Alpine sporting director Alan Permane said feedback from driver Fernando Alonso was that 50 degrees was “dangerous” and that Pirelli have found a potential compromise.

“The difference from here to Austin is that we ran the tyres at 70 degrees here but heated them for two hours,” Permane said.

“Normally our heating time is three hours and Mario [Isola] from Pirelli tells us that 70 degrees at two hours is the same or even a little bit less [energy use] than 50 degrees in three hours. So it seems like they’ve already found a good compromise from Austin where our drivers, certainly Fernando, said it’s actually dangerous. He found a real lack of grip. I think you can see power-sliding and things like that we rarely see with that sort of thing.

“So I think that they’ve found a direction, something that hopefully we can take through to next year.”

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2022 Mexican Grand Prix

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Author information

Will Wood
Will has been a RaceFans contributor since 2012 during which time he has covered F1 test sessions, launch events and interviewed drivers. He mainly...
Claire Cottingham
Claire has worked in motorsport for much of her career, covering a broad mix of championships including Formula One, Formula E, the BTCC, British...

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8 comments on “Hasty tyre blanket ban could make F1 “a worse sport”, engineers warn”

  1. If it ain’t broke, don’t fix it.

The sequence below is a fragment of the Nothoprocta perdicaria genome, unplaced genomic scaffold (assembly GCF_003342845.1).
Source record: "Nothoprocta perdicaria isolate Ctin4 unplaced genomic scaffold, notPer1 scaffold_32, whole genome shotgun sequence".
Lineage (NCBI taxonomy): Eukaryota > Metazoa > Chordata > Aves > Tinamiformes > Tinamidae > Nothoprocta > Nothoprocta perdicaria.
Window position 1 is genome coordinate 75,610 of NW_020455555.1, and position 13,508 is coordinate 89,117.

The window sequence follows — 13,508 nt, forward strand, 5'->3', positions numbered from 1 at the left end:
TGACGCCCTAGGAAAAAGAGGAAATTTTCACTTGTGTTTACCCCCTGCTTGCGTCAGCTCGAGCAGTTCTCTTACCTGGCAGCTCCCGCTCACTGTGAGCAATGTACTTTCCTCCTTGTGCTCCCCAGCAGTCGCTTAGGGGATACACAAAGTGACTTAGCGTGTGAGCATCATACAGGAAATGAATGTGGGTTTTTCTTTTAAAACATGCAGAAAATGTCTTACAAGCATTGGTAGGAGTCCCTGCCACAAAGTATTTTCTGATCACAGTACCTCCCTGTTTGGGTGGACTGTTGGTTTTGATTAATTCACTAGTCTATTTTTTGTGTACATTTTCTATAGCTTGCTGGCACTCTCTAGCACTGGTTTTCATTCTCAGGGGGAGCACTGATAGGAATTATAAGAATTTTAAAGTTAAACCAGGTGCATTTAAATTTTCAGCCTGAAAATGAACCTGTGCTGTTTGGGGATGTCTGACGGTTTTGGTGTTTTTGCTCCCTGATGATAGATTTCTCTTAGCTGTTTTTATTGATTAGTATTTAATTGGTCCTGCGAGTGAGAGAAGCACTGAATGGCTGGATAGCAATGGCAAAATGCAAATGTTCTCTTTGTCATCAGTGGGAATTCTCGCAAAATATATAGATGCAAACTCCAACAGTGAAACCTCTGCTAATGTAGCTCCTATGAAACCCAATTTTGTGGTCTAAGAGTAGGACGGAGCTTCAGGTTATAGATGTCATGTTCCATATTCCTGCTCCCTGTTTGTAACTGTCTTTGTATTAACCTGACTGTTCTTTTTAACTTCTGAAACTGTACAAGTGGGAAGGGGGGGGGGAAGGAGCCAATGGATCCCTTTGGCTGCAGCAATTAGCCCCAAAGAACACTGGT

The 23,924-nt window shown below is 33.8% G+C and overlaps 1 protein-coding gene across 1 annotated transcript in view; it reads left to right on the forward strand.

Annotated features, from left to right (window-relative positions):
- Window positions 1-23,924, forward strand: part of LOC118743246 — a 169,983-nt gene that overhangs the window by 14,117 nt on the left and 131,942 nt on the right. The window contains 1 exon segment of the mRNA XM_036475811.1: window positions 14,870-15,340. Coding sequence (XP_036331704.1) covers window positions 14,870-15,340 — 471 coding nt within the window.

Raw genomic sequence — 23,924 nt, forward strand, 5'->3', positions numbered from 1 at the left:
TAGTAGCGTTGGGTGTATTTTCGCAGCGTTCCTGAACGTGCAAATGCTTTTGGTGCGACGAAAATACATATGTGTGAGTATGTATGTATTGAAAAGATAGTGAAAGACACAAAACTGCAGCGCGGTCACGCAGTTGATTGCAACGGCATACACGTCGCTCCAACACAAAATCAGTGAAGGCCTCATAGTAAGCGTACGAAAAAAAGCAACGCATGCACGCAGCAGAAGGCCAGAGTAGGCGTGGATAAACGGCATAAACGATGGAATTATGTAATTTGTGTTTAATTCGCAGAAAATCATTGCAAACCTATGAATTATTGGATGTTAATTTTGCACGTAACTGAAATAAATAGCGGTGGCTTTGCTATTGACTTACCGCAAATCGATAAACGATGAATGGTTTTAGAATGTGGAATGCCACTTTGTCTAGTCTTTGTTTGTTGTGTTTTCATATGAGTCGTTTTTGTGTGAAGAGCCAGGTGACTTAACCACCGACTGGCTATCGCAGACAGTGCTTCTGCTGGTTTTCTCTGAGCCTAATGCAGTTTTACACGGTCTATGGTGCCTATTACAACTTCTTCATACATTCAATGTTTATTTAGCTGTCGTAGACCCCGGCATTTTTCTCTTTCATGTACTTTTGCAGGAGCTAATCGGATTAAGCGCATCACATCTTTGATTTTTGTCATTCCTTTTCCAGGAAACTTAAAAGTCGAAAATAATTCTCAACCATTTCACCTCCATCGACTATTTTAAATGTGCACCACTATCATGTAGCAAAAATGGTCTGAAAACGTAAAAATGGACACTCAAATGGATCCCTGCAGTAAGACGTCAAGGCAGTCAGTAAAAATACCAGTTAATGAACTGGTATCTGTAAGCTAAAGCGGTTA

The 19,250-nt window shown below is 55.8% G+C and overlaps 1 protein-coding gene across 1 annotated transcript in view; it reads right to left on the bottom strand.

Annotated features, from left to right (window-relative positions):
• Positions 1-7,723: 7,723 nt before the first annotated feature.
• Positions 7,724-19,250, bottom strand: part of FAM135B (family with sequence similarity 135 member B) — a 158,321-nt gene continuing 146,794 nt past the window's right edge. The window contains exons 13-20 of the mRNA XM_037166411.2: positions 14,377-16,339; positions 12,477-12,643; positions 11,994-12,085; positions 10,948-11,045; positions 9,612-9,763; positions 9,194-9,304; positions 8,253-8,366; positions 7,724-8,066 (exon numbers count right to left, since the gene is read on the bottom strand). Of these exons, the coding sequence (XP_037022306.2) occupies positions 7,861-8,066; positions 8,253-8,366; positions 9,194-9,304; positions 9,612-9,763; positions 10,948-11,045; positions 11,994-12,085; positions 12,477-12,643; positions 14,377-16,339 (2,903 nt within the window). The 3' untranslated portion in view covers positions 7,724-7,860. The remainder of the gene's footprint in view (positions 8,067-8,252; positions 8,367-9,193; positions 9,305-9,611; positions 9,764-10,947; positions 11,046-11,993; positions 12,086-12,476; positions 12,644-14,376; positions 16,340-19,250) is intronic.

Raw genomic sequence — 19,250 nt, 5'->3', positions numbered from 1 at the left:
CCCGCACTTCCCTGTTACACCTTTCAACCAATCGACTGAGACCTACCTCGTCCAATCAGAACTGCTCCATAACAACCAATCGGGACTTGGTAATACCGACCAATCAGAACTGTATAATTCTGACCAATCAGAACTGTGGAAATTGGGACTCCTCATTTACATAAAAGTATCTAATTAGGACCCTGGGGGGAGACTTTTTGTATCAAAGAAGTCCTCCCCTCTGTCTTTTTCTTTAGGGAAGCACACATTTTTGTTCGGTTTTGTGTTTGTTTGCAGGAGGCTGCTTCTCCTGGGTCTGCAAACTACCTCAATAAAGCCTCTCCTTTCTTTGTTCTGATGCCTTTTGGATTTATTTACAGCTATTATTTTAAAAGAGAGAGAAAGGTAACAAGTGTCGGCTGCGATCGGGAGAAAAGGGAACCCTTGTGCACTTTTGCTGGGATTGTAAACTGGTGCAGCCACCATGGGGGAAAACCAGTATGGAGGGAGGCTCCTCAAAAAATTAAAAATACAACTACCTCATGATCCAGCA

2. Andy (@andyfromsandy)
    29th October 2022, 20:37

    Is over 4 years hasty?

    I heard something from Mario Isola about tyre warming. It amounted to using blankets but for only a certain period of time. The objective is to save costs but if cold tyres don’t work then a limited amount of heating is being looked at.

  3. Possibly the FIA, Yes I realize they own the rights to the sport but maybe they should be replaced by a body of individuals who actually care about fairplay and the quality of the sport.

  4. Oddly, I think this supports banning tyre blankets: everything F1 engineers did in the last decades made F1 a worse sport. Doing something that engineers dont like might bring some of the “good sport”.
    Yes, first races will show some silly errors, but if F1 drivers cant drive on the rain and cant drive with cold tyres, lets pull the tent down on this circus.

  5. Tyre blankets shouldn’t be banned. This is the pinnacle of Motorsport, not some sort of Sunday drive.

  6. The complaints can only mean one thing. The tyre warmer ban is absolutely the right thing to do. Above all else these comments show how tyre warmers can be exploited.

  7. Instead of banning tyre heating completely, could they not instead use the vast amount of hot air generated by the team principals to heat the tyres?

  8. I feel some similarities in comments as I recall from 2008 when traction control was banned.

    I googled and found this article:
    https://us.motorsport.com/f1/news/drivers-concerned-about-loss-of-traction-control/2259445/

Comments are closed.